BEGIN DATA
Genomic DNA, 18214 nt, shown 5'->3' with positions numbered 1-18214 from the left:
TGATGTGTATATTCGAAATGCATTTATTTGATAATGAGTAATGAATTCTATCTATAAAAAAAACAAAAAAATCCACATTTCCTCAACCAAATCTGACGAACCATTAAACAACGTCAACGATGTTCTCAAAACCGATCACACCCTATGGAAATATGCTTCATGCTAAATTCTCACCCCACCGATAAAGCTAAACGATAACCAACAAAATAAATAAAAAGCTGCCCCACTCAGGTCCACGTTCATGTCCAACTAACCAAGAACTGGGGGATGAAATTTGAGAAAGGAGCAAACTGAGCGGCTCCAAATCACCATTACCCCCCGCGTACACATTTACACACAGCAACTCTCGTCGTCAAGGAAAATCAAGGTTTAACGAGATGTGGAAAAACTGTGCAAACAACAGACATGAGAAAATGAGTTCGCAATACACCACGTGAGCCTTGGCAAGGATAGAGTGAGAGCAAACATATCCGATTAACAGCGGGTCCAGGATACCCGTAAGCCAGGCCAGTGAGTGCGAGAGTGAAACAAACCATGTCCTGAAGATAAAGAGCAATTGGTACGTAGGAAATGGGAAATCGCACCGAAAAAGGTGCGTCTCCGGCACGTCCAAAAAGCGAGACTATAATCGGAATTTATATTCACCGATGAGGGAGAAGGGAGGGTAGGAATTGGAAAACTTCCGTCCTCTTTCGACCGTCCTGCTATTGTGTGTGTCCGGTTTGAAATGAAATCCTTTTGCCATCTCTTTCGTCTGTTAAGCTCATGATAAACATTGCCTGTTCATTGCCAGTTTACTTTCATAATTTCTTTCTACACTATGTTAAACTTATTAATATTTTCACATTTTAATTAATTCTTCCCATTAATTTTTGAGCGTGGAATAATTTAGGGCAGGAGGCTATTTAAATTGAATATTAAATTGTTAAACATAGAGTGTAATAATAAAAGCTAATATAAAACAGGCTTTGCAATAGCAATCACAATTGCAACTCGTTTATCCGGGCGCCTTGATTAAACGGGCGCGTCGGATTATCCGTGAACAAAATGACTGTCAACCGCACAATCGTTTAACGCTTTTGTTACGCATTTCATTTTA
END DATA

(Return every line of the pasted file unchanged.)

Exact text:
Genomic DNA, 18214 nt, shown 5'->3' with positions numbered 1-18214 from the left:
TGATGTGTATATTCGAAATGCATTTATTTGATAATGAGTAATGAATTCTATCTATAAAAAAAACAAAAAAATCCACATTTCCTCAACCAAATCTGACGAACCATTAAACAACGTCAACGATGTTCTCAAAACCGATCACACCCTATGGAAATATGCTTCATGCTAAATTCTCACCCCACCGATAAAGCTAAACGATAACCAACAAAATAAATAAAAAGCTGCCCCACTCAGGTCCACGTTCATGTCCAACTAACCAAGAACTGGGGGATGAAATTTGAGAAAGGAGCAAACTGAGCGGCTCCAAATCACCATTACCCCCCGCGTACACATTTACACACAGCAACTCTCGTCGTCAAGGAAAATCAAGGTTTAACGAGATGTGGAAAAACTGTGCAAACAACAGACATGAGAAAATGAGTTCGCAATACACCACGTGAGCCTTGGCAAGGATAGAGTGAGAGCAAACATATCCGATTAACAGCGGGTCCAGGATACCCGTAAGCCAGGCCAGTGAGTGCGAGAGTGAAACAAACCATGTCCTGAAGATAAAGAGCAATTGGTACGTAGGAAATGGGAAATCGCACCGAAAAAGGTGCGTCTCCGGCACGTCCAAAAAGCGAGACTATAATCGGAATTTATATTCACCGATGAGGGAGAAGGGAGGGTAGGAATTGGAAAACTTCCGTCCTCTTTCGACCGTCCTGCTATTGTGTGTGTCCGGTTTGAAATGAAATCCTTTTGCCATCTCTTTCGTCTGTTAAGCTCATGATAAACATTGCCTGTTCATTGCCAGTTTACTTTCATAATTTCTTTCTACACTATGTTAAACTTATTAATATTTTCACATTTTAATTAATTCTTCCCATTAATTTTTGAGCGTGGAATAATTTAGGGCAGGAGGCTATTTAAATTGAATATTAAATTGTTAAACATAGAGTGTAATAATAAAAGCTAATATAAAACAGGCTTTGCAATAGCAATCACAATTGCAACTCGTTTATCCGGGCGCCTTGATTAAACGGGCGCGTCGGATTATCCGTGAACAAAATGACTGTCAACCGCACAATCGTTTAACGCTTTTGTTACGCATTTCATTTTA